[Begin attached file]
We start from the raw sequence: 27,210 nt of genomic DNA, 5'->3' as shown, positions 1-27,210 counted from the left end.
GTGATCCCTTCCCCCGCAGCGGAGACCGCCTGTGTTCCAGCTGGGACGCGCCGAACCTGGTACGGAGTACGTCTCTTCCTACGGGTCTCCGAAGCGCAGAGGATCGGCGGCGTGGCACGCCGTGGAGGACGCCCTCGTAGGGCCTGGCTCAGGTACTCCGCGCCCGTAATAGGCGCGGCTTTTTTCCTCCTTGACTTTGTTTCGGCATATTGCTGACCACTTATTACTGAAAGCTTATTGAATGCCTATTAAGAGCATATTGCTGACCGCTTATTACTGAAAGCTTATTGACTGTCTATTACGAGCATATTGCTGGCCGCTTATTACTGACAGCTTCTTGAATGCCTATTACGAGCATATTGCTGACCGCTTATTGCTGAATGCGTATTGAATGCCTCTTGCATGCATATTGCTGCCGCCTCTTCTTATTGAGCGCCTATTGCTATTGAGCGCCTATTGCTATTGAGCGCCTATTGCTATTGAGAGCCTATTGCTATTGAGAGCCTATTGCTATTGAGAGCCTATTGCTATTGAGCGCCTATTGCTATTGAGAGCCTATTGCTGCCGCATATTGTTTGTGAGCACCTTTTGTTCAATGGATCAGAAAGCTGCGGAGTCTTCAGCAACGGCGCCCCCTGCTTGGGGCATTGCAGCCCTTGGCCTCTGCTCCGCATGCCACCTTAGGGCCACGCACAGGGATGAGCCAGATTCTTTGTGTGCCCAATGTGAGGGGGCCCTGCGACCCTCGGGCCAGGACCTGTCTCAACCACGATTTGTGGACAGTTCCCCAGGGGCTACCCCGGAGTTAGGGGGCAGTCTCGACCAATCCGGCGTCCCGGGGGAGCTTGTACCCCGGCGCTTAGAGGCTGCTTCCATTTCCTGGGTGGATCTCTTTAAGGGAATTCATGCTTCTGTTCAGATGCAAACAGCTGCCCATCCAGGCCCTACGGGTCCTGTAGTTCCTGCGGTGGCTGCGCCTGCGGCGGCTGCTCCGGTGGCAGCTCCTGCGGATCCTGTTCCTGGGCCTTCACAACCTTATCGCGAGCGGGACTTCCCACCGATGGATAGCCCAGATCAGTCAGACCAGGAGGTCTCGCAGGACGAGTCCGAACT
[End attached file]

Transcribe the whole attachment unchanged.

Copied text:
We start from the raw sequence: 27,210 nt of genomic DNA, 5'->3' as shown, positions 1-27,210 counted from the left end.
GTGATCCCTTCCCCCGCAGCGGAGACCGCCTGTGTTCCAGCTGGGACGCGCCGAACCTGGTACGGAGTACGTCTCTTCCTACGGGTCTCCGAAGCGCAGAGGATCGGCGGCGTGGCACGCCGTGGAGGACGCCCTCGTAGGGCCTGGCTCAGGTACTCCGCGCCCGTAATAGGCGCGGCTTTTTTCCTCCTTGACTTTGTTTCGGCATATTGCTGACCACTTATTACTGAAAGCTTATTGAATGCCTATTAAGAGCATATTGCTGACCGCTTATTACTGAAAGCTTATTGACTGTCTATTACGAGCATATTGCTGGCCGCTTATTACTGACAGCTTCTTGAATGCCTATTACGAGCATATTGCTGACCGCTTATTGCTGAATGCGTATTGAATGCCTCTTGCATGCATATTGCTGCCGCCTCTTCTTATTGAGCGCCTATTGCTATTGAGCGCCTATTGCTATTGAGCGCCTATTGCTATTGAGAGCCTATTGCTATTGAGAGCCTATTGCTATTGAGAGCCTATTGCTATTGAGCGCCTATTGCTATTGAGAGCCTATTGCTGCCGCATATTGTTTGTGAGCACCTTTTGTTCAATGGATCAGAAAGCTGCGGAGTCTTCAGCAACGGCGCCCCCTGCTTGGGGCATTGCAGCCCTTGGCCTCTGCTCCGCATGCCACCTTAGGGCCACGCACAGGGATGAGCCAGATTCTTTGTGTGCCCAATGTGAGGGGGCCCTGCGACCCTCGGGCCAGGACCTGTCTCAACCACGATTTGTGGACAGTTCCCCAGGGGCTACCCCGGAGTTAGGGGGCAGTCTCGACCAATCCGGCGTCCCGGGGGAGCTTGTACCCCGGCGCTTAGAGGCTGCTTCCATTTCCTGGGTGGATCTCTTTAAGGGAATTCATGCTTCTGTTCAGATGCAAACAGCTGCCCATCCAGGCCCTACGGGTCCTGTAGTTCCTGCGGTGGCTGCGCCTGCGGCGGCTGCTCCGGTGGCAGCTCCTGCGGATCCTGTTCCTGGGCCTTCACAACCTTATCGCGAGCGGGACTTCCCACCGATGGATAGCCCAGATCAGTCAGACCAGGAGGTCTCGCAGGACGAGTCCGAACT